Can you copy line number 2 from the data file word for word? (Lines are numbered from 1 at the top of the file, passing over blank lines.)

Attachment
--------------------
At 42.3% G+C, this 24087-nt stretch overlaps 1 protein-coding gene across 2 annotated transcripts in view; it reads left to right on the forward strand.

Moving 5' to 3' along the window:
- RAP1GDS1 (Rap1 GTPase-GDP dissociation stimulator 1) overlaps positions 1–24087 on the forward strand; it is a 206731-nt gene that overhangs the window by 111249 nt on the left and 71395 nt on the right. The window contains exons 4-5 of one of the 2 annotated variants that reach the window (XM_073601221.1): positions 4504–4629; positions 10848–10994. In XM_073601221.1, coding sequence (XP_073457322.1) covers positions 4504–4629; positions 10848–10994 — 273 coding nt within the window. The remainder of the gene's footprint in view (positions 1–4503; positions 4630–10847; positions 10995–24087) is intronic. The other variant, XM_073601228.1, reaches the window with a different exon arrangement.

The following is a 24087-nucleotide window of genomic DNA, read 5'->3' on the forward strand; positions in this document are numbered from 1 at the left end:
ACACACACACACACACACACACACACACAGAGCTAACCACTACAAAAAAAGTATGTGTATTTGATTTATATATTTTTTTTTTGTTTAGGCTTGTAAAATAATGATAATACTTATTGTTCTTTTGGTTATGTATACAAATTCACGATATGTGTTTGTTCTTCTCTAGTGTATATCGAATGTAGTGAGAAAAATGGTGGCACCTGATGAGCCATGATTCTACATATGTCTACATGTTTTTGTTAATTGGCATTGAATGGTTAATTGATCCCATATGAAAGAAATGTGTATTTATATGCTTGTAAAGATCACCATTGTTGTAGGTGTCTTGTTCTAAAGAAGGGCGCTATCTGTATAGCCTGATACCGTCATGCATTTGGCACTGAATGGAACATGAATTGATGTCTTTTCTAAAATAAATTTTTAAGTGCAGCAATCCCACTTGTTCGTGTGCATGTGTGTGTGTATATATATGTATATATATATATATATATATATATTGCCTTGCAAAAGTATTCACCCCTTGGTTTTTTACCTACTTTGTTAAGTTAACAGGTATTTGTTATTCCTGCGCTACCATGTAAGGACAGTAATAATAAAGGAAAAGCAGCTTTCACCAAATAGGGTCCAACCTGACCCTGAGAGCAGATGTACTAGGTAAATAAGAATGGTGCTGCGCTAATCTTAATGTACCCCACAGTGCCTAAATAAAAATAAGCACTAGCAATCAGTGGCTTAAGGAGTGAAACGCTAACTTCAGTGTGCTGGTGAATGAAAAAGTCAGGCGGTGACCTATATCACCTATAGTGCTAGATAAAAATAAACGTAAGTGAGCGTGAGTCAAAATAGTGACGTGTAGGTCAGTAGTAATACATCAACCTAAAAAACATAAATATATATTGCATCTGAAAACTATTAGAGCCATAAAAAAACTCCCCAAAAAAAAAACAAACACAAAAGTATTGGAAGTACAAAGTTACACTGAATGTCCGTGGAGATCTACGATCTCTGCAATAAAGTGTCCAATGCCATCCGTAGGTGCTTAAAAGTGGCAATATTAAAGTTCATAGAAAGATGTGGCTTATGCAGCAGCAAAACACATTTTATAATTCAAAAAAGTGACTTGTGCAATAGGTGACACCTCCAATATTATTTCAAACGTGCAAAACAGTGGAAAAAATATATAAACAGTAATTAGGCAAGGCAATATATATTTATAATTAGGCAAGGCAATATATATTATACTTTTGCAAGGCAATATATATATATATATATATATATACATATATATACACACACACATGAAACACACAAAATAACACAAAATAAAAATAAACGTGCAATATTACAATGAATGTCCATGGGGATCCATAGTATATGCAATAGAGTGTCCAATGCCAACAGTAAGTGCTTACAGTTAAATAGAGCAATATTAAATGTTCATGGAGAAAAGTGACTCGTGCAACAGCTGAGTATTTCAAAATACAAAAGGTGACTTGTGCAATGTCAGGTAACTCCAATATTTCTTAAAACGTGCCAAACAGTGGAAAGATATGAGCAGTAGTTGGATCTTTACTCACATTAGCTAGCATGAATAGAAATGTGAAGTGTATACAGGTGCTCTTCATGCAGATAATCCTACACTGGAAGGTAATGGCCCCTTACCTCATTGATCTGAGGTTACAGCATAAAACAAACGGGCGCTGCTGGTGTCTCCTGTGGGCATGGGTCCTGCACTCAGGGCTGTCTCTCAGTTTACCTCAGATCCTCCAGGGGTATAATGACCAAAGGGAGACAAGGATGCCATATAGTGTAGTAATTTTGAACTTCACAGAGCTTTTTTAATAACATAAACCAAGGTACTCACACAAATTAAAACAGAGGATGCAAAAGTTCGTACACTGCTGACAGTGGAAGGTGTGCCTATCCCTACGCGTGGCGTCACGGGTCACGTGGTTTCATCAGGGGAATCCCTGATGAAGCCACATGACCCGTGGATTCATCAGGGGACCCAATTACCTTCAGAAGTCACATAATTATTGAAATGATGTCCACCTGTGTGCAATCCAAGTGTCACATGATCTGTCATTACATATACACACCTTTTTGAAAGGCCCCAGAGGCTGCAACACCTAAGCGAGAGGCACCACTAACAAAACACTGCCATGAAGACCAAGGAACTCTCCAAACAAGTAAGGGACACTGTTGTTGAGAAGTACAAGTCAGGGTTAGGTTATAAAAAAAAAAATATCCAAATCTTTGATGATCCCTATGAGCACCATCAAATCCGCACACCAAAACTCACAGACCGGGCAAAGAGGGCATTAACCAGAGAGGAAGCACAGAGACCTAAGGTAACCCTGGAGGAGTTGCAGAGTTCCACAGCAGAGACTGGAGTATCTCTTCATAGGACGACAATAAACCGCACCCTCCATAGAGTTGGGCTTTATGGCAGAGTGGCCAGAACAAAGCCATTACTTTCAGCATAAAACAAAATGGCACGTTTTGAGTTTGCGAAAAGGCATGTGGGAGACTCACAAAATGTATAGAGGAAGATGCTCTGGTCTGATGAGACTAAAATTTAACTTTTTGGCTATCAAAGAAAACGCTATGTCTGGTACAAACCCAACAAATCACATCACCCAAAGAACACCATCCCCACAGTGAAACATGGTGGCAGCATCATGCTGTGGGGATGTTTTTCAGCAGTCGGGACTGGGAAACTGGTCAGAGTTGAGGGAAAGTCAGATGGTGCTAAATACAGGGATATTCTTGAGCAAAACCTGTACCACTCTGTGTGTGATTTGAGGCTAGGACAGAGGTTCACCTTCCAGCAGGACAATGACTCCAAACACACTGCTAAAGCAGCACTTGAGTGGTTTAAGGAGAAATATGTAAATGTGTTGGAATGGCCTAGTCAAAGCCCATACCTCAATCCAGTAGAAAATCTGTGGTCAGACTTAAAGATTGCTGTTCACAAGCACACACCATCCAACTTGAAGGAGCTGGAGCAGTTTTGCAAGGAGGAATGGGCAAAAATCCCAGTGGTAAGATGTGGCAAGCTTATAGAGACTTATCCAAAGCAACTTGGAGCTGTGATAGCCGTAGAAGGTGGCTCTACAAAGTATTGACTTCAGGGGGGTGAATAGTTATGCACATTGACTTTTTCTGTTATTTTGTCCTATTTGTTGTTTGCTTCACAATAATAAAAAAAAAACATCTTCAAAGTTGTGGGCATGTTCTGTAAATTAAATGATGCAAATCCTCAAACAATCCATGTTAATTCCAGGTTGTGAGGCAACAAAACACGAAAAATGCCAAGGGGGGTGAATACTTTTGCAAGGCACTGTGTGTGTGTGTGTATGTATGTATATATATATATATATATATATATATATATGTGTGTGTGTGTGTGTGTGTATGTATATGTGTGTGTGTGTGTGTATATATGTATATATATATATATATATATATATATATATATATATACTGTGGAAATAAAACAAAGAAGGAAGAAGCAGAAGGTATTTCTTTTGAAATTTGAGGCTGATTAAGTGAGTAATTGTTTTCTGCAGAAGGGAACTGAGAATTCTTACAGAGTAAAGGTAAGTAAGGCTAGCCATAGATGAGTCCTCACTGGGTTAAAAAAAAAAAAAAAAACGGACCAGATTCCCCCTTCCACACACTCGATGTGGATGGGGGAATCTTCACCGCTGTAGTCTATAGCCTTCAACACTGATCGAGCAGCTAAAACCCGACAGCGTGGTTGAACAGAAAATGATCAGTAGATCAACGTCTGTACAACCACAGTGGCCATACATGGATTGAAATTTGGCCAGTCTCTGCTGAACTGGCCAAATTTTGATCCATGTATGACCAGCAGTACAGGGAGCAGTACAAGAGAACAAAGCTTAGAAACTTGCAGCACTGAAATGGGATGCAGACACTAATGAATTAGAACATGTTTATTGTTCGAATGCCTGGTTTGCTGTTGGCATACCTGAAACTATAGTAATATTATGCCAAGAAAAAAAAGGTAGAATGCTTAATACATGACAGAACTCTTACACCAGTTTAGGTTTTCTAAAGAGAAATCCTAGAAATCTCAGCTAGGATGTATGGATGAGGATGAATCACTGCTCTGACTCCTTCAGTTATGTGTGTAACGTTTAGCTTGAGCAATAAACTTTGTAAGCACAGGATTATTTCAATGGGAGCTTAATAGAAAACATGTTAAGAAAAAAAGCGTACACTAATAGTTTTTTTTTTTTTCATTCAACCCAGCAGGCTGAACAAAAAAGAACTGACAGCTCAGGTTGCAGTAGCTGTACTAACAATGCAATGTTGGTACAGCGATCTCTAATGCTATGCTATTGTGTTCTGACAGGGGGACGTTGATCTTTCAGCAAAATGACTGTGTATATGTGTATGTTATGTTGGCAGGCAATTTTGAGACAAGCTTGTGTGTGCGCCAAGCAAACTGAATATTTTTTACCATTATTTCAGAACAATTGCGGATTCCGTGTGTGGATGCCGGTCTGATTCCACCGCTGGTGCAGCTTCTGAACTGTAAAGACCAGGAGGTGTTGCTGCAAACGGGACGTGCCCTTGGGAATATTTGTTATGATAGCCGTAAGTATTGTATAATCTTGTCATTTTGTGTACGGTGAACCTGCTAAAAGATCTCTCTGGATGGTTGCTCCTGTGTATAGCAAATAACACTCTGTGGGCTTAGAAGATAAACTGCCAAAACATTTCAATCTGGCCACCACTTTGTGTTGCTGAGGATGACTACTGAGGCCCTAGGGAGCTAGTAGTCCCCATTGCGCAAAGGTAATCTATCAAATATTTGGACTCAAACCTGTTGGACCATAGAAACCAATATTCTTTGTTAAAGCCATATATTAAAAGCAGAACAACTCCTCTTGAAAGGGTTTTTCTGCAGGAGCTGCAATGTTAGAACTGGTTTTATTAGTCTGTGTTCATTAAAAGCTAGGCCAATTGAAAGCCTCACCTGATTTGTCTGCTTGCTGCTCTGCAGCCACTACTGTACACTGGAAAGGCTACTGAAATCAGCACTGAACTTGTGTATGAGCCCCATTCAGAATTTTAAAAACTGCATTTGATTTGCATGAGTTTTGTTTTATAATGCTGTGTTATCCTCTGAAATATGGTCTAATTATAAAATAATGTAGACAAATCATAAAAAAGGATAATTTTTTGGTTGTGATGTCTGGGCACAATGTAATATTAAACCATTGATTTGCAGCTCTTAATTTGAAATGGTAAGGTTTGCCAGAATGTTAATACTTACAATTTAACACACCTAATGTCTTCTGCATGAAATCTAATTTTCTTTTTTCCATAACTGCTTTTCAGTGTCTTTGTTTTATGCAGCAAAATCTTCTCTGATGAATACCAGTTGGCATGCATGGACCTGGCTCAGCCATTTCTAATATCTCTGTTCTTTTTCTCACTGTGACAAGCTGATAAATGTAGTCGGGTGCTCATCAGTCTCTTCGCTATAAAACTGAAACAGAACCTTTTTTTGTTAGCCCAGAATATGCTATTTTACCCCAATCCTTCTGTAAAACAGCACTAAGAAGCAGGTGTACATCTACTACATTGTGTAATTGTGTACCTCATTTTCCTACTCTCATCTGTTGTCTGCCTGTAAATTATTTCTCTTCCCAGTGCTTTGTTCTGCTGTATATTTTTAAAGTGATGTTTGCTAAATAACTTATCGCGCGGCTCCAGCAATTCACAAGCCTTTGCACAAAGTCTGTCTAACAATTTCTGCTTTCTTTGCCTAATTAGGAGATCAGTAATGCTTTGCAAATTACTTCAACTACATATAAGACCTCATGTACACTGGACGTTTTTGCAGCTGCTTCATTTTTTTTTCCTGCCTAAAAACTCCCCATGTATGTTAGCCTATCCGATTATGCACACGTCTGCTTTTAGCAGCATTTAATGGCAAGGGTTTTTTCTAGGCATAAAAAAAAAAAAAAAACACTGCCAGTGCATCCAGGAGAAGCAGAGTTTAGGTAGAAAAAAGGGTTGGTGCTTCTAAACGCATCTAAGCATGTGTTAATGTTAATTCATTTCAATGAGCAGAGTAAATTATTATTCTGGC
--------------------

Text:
Moving 5' to 3' along the window: